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Pro bono: Getting started in the Digital Age

Pro bono: Getting started in the Digital Age

By Kate Fazio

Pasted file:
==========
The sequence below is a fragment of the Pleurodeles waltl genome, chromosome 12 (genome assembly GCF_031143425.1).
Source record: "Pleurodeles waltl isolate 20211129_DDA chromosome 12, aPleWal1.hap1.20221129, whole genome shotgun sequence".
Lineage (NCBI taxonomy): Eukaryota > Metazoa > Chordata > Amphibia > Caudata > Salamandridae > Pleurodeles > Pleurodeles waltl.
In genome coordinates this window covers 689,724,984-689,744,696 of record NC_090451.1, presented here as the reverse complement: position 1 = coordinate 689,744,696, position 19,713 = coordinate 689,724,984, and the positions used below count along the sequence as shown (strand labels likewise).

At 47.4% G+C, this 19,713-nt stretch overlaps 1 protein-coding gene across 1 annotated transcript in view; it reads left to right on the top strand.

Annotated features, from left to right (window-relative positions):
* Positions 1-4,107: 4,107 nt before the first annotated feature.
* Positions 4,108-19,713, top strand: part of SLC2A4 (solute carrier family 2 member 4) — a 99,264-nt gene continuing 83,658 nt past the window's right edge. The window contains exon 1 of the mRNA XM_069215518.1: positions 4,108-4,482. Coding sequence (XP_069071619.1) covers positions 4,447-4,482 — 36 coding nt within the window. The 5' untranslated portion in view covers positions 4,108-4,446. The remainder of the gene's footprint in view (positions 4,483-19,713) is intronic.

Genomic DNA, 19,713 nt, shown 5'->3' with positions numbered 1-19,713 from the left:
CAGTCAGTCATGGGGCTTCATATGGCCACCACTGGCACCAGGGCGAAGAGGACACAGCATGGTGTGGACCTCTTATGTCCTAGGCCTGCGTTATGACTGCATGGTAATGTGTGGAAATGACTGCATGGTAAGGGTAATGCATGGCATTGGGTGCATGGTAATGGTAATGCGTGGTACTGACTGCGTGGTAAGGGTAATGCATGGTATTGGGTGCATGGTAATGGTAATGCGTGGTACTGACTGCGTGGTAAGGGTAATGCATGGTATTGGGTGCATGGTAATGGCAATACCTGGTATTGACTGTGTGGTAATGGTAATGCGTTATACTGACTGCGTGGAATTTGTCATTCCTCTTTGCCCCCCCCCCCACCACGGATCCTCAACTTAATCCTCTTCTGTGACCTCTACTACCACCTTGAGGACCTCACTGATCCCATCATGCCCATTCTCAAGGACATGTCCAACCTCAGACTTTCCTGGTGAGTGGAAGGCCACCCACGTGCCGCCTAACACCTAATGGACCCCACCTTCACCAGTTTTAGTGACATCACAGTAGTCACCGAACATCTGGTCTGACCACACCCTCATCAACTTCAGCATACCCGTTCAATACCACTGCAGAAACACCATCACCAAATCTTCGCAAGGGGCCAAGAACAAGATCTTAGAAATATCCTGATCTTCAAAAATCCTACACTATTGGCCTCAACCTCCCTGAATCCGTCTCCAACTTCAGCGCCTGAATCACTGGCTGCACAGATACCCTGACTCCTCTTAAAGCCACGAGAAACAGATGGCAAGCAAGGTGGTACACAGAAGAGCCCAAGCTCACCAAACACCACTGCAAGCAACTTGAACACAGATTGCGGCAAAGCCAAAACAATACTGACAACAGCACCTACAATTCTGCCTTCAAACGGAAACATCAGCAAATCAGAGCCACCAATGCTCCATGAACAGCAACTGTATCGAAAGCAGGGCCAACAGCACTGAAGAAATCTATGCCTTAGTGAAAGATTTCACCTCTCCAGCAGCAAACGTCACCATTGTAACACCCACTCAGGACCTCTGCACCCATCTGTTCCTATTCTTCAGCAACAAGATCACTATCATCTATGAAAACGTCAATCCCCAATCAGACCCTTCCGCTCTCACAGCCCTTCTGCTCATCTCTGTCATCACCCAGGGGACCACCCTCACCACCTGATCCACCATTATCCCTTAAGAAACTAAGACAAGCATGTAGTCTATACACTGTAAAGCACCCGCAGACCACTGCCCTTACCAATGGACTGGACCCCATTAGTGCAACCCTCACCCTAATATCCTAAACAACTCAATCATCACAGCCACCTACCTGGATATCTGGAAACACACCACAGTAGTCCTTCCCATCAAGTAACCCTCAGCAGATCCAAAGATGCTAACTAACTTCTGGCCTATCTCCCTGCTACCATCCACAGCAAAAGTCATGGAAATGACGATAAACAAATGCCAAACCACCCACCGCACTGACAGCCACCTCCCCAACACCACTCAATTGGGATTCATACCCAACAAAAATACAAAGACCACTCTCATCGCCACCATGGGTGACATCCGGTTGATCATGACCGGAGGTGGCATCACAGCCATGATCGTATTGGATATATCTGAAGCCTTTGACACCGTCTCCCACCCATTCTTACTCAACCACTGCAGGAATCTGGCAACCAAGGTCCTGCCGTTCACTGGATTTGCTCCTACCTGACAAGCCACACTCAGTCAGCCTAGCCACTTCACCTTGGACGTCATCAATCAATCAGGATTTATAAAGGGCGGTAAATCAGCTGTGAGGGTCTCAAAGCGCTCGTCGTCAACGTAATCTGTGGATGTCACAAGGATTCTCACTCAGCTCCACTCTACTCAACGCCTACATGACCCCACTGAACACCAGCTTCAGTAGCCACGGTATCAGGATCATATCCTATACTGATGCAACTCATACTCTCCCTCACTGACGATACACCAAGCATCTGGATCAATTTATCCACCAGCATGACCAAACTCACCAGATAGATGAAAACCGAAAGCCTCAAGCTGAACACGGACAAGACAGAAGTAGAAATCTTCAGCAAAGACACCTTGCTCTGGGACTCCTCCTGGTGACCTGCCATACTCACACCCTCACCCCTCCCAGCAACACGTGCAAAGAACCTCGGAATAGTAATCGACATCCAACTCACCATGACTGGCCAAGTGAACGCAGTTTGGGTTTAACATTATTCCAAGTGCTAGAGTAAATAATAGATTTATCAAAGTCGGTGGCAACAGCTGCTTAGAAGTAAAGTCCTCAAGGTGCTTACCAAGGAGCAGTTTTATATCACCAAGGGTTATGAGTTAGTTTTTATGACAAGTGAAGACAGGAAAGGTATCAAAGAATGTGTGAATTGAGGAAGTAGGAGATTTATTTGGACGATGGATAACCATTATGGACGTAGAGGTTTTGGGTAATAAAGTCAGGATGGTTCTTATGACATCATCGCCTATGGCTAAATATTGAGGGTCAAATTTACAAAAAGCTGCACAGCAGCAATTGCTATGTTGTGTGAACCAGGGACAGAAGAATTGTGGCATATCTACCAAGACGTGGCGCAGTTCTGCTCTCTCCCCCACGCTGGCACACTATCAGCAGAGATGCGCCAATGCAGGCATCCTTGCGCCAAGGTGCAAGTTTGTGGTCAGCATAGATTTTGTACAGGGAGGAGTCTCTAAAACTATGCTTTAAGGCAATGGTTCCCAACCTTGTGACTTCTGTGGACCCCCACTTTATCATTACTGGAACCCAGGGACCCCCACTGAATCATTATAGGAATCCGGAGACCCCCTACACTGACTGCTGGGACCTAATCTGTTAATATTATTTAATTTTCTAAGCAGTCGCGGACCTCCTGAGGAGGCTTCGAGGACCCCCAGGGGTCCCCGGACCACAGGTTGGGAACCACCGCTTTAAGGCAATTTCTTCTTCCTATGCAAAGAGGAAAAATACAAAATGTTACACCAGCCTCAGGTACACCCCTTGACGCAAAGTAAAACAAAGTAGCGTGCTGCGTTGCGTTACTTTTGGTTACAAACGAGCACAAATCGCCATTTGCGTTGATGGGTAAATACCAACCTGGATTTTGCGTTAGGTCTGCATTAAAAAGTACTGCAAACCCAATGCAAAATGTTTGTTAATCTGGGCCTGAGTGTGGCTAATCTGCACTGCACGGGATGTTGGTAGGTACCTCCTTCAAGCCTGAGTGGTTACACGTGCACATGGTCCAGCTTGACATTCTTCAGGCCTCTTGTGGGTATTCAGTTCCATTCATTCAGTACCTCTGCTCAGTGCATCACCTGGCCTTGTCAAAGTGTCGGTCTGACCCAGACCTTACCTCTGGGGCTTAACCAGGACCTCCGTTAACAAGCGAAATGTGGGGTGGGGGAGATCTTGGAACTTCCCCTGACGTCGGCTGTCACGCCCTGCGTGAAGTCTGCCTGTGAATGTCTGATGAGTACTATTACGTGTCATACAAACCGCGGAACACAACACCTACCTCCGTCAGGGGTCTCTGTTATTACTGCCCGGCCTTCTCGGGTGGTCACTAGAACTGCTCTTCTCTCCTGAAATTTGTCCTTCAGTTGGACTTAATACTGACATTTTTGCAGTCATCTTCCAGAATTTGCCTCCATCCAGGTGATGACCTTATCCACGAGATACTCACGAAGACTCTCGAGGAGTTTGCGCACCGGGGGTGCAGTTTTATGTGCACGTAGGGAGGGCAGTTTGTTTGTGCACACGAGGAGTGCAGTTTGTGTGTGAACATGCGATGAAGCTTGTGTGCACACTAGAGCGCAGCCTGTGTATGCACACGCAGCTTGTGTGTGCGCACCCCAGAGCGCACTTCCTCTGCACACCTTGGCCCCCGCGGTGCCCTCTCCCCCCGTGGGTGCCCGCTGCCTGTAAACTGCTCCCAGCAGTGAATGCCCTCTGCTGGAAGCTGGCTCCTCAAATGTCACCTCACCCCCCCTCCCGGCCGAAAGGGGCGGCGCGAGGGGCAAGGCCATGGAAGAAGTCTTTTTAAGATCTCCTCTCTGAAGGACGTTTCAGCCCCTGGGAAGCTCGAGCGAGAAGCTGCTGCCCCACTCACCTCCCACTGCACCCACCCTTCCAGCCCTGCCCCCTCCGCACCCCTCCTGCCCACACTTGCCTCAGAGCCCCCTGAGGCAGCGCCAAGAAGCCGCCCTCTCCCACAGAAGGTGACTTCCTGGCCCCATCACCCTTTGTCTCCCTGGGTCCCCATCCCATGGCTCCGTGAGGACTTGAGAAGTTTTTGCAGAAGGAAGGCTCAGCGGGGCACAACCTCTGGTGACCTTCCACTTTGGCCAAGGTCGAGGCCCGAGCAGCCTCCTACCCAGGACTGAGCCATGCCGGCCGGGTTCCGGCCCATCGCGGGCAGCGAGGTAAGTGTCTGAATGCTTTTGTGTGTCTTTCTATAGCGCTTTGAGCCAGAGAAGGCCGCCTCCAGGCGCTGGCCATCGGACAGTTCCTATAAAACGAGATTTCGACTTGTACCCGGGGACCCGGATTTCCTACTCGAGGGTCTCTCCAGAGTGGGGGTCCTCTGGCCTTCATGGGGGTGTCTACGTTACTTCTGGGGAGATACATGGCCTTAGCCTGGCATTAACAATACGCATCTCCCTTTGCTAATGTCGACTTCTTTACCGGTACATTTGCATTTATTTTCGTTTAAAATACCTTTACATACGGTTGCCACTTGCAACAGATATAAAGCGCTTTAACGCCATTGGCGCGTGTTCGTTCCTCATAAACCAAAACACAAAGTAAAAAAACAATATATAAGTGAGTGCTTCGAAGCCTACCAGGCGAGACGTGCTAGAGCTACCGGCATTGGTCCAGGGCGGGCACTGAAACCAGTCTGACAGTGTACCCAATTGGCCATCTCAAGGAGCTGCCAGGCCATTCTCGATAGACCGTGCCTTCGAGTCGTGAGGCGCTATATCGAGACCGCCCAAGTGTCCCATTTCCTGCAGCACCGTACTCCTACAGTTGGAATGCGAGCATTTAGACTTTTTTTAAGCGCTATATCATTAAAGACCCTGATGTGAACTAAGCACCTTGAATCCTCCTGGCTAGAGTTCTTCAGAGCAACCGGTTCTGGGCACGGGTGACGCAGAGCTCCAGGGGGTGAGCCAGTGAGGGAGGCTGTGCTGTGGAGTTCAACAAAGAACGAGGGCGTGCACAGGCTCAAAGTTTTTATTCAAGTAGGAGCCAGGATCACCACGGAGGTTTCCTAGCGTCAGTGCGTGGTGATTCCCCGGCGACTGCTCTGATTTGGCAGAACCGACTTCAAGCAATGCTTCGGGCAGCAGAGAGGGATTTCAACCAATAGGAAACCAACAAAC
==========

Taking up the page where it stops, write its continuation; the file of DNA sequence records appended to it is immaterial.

Providing automated help on routine legal issues is now achievable for the community sector. The digital era brings with it threats and opportunities to business, communities and vulnerable people. In the community legal sector, funding cuts are occurring at the same time as opportunities to help more people using digital approaches. UK legal futurist Professor Richard Susskind has long warned of the potential for technology disruption in legal services. While lawyers provide critical insight, “all too often . . . work in law offices is quite routine and repetitive. And this is where I think we can find entirely new ways of delivering legal services,” he said on a recent visit to Melbourne. At the Not-for-profit Law service, the scale of the sector (600,000 not-for-profits across Australia) has meant that digital has always been a component of strategy. Its information hub and online training programs were its first forays into the digital world, taking traditional approaches to providing legal help (information and education) and translating them to an online context. Work in the digital space has now stepped up to address the opportunity identified by Professor Susskind – streamlining and automating repetitive and routine legal advice. Each year Not-for-profit Law receives hundreds of calls from people seeking help to set up not-for-profits, and tens of thousands of hits on its online resources on this topic. The advice required by start-ups is complex, but formulaic. In partnership with Melbourne Law School and web application provider Neota Logic, it has developed an app for start-up not-for-profits that guides them through the start-up process. While the information contained in the app already exists on the information hub, hundreds of pages must be read and filtered by groups hoping to self-help. The app processes users’ answers to a series of questions and generates a bespoke, tailored and jurisdictionally appropriate report, providing key information and recommendations to the particular user. Rather than hundreds of pages, the report is around four pages long. Providing automated help on routine legal issues is now achievable for the community and pro bono legal sector, and there are many opportunities to save precious pro bono resources for those cases where complexity of advice and the insight of a professional are required. Not-for-profit Law’s Getting Started web application is available at www.nfplaw.org.au/gettingstarted. Kate Fazio is manager of education, Not-for-profit Law, Justice Connect. This column is coordinated by Justice Connect.

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